“I hate glasses,” Mohamed said. “I have black marks under my eyes because of them. So I’d love to figure out some kind of eye drops or something. So for a week, you could have 20/20 vision and then you’d need to refresh again, but you wouldn’t have to wear glasses anymore.”

Mohamed said she’s thinking of majoring in either biology or chemistry and doing a pre-med track at Columbia and then go off to medical school.

“For ophthalmology, it’s four years of college, plus two years of theoreticals in medical school and then two years of clinicals or internship and then four to six years of residency, depending on if you want to subspecialize in a specific part of the eye, like corneal surgery,” Mohamed said. “I want to do ophthalmology, but I’m going to look at all my options.”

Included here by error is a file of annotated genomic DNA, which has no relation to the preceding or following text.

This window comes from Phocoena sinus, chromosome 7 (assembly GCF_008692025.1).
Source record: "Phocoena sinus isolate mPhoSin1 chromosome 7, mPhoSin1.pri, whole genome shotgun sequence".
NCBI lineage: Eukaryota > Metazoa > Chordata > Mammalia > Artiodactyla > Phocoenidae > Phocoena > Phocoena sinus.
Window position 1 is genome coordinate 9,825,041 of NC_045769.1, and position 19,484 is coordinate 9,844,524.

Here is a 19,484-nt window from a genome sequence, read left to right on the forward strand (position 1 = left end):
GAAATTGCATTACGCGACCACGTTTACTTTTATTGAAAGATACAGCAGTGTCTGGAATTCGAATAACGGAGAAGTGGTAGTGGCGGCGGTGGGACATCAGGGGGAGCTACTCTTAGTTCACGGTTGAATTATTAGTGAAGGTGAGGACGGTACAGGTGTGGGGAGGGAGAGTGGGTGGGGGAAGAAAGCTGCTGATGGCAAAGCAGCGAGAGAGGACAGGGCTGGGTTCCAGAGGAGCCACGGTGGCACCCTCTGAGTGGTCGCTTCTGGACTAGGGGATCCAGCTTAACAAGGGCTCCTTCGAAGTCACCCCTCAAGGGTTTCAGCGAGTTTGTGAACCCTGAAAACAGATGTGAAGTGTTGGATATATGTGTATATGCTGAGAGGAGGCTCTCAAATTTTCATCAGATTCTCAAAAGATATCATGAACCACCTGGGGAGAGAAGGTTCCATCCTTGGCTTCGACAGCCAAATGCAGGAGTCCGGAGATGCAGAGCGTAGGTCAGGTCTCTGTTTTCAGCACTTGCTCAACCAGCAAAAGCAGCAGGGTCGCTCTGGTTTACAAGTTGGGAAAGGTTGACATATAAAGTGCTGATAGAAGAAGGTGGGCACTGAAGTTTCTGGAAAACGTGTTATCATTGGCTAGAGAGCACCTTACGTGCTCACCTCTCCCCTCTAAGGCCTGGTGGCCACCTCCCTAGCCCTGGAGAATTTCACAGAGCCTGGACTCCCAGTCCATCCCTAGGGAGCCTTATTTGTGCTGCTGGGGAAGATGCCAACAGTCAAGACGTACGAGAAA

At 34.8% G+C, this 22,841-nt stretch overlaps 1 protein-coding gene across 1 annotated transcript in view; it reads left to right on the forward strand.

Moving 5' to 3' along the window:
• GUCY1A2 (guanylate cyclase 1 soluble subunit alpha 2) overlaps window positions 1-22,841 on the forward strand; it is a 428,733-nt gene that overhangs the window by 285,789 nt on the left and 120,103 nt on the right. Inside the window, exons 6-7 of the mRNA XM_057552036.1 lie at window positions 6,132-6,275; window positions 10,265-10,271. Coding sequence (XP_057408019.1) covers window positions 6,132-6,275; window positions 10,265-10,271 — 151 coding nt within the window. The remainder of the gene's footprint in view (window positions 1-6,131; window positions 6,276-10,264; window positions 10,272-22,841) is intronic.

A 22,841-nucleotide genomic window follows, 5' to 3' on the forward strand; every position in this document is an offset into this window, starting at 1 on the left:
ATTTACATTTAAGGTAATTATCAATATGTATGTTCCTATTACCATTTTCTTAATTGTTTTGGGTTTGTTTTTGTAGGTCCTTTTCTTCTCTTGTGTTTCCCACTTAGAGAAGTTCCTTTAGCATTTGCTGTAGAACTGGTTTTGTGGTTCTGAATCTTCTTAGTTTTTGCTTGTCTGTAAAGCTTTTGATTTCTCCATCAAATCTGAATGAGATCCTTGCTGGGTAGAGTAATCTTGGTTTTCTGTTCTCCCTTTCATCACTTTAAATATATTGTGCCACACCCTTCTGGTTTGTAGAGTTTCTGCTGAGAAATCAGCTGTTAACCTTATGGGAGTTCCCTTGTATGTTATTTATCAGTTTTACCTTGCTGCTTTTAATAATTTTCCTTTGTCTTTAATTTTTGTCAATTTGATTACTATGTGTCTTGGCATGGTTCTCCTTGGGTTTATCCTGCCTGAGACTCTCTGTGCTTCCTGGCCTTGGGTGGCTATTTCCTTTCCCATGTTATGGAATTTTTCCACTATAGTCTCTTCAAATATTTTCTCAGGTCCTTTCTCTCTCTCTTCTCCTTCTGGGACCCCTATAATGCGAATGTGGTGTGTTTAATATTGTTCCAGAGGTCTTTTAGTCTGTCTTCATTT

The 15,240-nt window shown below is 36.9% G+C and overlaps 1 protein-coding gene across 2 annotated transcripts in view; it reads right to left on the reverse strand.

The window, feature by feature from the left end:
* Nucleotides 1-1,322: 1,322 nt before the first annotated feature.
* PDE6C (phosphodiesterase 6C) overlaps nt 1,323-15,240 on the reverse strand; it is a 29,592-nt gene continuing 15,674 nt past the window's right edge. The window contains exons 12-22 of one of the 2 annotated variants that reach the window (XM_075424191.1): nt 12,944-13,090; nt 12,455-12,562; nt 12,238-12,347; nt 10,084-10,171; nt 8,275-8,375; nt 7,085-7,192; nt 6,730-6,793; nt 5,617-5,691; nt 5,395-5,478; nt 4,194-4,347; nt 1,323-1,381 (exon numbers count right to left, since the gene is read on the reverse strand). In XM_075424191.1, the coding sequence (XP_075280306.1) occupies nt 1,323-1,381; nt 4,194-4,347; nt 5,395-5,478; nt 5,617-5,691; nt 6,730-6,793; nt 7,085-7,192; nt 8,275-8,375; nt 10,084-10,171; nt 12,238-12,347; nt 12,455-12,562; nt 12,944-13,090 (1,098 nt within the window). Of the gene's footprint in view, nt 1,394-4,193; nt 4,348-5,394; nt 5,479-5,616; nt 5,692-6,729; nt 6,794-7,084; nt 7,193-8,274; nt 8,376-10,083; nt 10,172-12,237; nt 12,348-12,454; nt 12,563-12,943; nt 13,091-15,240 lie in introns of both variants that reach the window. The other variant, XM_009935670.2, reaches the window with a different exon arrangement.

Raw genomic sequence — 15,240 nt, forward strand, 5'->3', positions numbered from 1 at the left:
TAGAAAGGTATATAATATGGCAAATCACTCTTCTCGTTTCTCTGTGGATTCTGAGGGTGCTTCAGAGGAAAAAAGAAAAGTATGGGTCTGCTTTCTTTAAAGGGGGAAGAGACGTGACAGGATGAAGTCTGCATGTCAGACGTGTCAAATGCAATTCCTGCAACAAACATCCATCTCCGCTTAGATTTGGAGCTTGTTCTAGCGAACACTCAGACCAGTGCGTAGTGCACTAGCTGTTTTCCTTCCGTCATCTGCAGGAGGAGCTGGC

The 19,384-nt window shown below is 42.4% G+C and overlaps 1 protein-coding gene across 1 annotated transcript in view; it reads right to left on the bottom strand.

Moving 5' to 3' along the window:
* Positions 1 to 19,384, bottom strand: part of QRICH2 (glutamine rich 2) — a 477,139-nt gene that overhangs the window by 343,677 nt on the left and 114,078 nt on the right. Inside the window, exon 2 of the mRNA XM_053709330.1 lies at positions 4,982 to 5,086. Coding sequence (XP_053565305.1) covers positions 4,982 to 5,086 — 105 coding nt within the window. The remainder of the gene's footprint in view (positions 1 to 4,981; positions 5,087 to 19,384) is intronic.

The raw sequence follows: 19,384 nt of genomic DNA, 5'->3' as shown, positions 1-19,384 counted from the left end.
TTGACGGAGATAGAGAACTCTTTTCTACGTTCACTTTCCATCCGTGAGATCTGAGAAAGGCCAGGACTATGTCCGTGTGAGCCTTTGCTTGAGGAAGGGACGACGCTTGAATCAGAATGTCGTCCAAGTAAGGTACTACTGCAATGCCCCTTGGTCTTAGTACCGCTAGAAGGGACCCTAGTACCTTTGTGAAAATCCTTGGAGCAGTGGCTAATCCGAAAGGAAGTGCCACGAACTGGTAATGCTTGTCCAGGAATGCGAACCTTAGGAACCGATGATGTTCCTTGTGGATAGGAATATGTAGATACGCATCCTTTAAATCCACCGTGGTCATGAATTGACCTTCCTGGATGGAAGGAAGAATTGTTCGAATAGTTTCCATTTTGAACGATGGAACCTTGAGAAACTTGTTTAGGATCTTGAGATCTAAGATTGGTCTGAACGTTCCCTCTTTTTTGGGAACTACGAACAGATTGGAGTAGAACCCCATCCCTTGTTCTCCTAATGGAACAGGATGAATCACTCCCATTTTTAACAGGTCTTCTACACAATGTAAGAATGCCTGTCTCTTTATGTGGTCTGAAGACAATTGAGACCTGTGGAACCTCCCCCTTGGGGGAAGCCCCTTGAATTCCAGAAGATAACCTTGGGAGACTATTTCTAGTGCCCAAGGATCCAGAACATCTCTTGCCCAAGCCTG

Chairman Jeff Chapman has been a Marshall Public School Board member for nearly 20 years is impressed by Mohamed’s accomplishments.

“Ammran works so hard and studies so hard,” Chapman said. “She did everything she could and now she’s accepted to Columbia. It’s a great American story of coming to America, where if you apply yourself, work hard and use our great public education system, you can advance your status in the world. A lot of presidents have come out of Columbia. It’s amazing.”

Chapman said education is the key to everything and that a major accomplishment like a full ride to a prestigious institution should be celebrated by the whole community.

While Mohamed has done the work, her family and the school community have supported and challenged her along the way.